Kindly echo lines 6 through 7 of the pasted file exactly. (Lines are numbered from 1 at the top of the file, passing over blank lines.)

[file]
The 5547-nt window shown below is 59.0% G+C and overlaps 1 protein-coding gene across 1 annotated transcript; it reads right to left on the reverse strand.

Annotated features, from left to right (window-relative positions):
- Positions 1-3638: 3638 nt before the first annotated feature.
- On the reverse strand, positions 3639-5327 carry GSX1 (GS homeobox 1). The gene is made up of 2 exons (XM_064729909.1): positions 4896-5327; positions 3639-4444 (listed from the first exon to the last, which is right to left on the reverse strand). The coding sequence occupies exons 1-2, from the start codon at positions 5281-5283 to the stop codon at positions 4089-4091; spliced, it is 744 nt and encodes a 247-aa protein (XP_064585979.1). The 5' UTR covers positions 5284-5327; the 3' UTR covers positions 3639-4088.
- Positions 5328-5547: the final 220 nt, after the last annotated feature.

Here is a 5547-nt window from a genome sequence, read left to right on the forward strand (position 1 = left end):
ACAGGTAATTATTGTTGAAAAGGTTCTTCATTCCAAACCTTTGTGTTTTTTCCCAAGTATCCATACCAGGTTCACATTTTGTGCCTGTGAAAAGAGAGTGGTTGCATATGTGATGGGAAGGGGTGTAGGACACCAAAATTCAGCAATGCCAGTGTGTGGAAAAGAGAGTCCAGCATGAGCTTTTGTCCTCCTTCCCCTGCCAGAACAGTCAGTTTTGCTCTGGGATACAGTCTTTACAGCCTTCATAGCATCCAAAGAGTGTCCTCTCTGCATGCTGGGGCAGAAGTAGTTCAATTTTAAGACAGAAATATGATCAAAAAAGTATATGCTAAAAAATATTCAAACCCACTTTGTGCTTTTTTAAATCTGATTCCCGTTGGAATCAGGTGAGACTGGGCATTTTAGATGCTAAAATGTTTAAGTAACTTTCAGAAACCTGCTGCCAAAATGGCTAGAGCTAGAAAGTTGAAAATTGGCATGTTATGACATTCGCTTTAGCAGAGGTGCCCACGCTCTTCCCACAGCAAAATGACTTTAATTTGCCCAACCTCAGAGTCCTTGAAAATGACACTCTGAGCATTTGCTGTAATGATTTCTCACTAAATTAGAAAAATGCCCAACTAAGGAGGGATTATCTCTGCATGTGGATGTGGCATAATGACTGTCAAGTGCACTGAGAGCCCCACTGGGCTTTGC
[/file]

Here is a 5547-nt window from a genome sequence, read left to right on the forward strand (position 1 = left end):
ACAGGTAATTATTGTTGAAAAGGTTCTTCATTCCAAACCTTTGTGTTTTTTCCCAAGTATCCATACCAGGTTCACATTTTGTGCCTGTGAAAAGAGAGTGGTTGCATATGTGATGGGAAGGGGTGTAGGACACCAAAATTCAGCAATGCCAGTGTGTGGAAAAGAGAGTCCAGCATGAGCTTTTGTCCTCCTTCCCCTGCCAGAACAGTCAGTTTTGCTCTGGGATACAGTCTTTACAGCCTTCATAGCATCCAAAGAGTGTCCTCTCTGCATGCTGGGGCAGAAGTAGTTCAATTTTAAGACAGAAATATGATCAAAAAAGTATATGCTAAAAAATATTCAAACCCACTTTGTGCTTTTTTAAATCTGATTCCCGTTGGAATCAGGTGAGACTGGGCATTTTAGATGCTAAAATGTTTAAGTAACTTTCAGAAACCTGCTGCCAAAATGGCTAGAGCTAGAAAGTTGAAAATTGGCATGTTATGACATTCGCTTTAGCAGAGGTGCCCACGCTCTTCCCACAGCAAAATGACTTTAATTTGCCCAACCTCAGAGTCCTTGAAAATGACACTCTGAGCATTTGCTGTAATGATTTCTCACTAAATTAGAAAAATGCCCAACTAAGGAGGGATTATCTCTGCATGTGGATGTGGCATAATGACTGTCAAGTGCACTGAGAGCCCCACTGGGCTTTGC